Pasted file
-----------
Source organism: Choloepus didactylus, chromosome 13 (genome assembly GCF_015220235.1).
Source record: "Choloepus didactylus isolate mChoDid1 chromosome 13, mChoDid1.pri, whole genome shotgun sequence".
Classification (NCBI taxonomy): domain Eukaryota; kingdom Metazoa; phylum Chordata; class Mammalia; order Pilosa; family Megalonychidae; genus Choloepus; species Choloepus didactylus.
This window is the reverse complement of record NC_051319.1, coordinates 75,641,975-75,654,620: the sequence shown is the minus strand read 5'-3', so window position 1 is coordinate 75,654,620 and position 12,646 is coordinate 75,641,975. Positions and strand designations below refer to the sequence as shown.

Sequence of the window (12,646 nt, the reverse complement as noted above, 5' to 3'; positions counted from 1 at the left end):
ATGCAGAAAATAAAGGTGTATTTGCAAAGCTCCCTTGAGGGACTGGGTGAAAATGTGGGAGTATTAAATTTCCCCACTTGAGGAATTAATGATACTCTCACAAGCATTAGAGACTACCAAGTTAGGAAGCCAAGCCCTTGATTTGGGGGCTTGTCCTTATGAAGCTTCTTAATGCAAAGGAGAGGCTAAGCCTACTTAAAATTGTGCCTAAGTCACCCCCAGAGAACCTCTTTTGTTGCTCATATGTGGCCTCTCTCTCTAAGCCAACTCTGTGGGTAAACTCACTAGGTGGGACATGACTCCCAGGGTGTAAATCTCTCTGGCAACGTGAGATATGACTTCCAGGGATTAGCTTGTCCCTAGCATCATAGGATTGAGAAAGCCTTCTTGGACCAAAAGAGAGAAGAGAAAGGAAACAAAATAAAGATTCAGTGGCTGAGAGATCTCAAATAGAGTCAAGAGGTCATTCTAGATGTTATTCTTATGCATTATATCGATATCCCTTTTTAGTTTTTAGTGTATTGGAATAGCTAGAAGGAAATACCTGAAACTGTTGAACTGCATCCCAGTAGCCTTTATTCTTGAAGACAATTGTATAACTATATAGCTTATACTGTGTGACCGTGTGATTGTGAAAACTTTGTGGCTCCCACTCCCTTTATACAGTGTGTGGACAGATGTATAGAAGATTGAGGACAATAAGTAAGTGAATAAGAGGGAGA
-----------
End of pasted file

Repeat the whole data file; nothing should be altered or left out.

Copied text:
Source organism: Choloepus didactylus, chromosome 13 (genome assembly GCF_015220235.1).
Source record: "Choloepus didactylus isolate mChoDid1 chromosome 13, mChoDid1.pri, whole genome shotgun sequence".
Classification (NCBI taxonomy): domain Eukaryota; kingdom Metazoa; phylum Chordata; class Mammalia; order Pilosa; family Megalonychidae; genus Choloepus; species Choloepus didactylus.
This window is the reverse complement of record NC_051319.1, coordinates 75,641,975-75,654,620: the sequence shown is the minus strand read 5'-3', so window position 1 is coordinate 75,654,620 and position 12,646 is coordinate 75,641,975. Positions and strand designations below refer to the sequence as shown.

Sequence of the window (12,646 nt, the reverse complement as noted above, 5' to 3'; positions counted from 1 at the left end):
ATGCAGAAAATAAAGGTGTATTTGCAAAGCTCCCTTGAGGGACTGGGTGAAAATGTGGGAGTATTAAATTTCCCCACTTGAGGAATTAATGATACTCTCACAAGCATTAGAGACTACCAAGTTAGGAAGCCAAGCCCTTGATTTGGGGGCTTGTCCTTATGAAGCTTCTTAATGCAAAGGAGAGGCTAAGCCTACTTAAAATTGTGCCTAAGTCACCCCCAGAGAACCTCTTTTGTTGCTCATATGTGGCCTCTCTCTCTAAGCCAACTCTGTGGGTAAACTCACTAGGTGGGACATGACTCCCAGGGTGTAAATCTCTCTGGCAACGTGAGATATGACTTCCAGGGATTAGCTTGTCCCTAGCATCATAGGATTGAGAAAGCCTTCTTGGACCAAAAGAGAGAAGAGAAAGGAAACAAAATAAAGATTCAGTGGCTGAGAGATCTCAAATAGAGTCAAGAGGTCATTCTAGATGTTATTCTTATGCATTATATCGATATCCCTTTTTAGTTTTTAGTGTATTGGAATAGCTAGAAGGAAATACCTGAAACTGTTGAACTGCATCCCAGTAGCCTTTATTCTTGAAGACAATTGTATAACTATATAGCTTATACTGTGTGACCGTGTGATTGTGAAAACTTTGTGGCTCCCACTCCCTTTATACAGTGTGTGGACAGATGTATAGAAGATTGAGGACAATAAGTAAGTGAATAAGAGGGAGA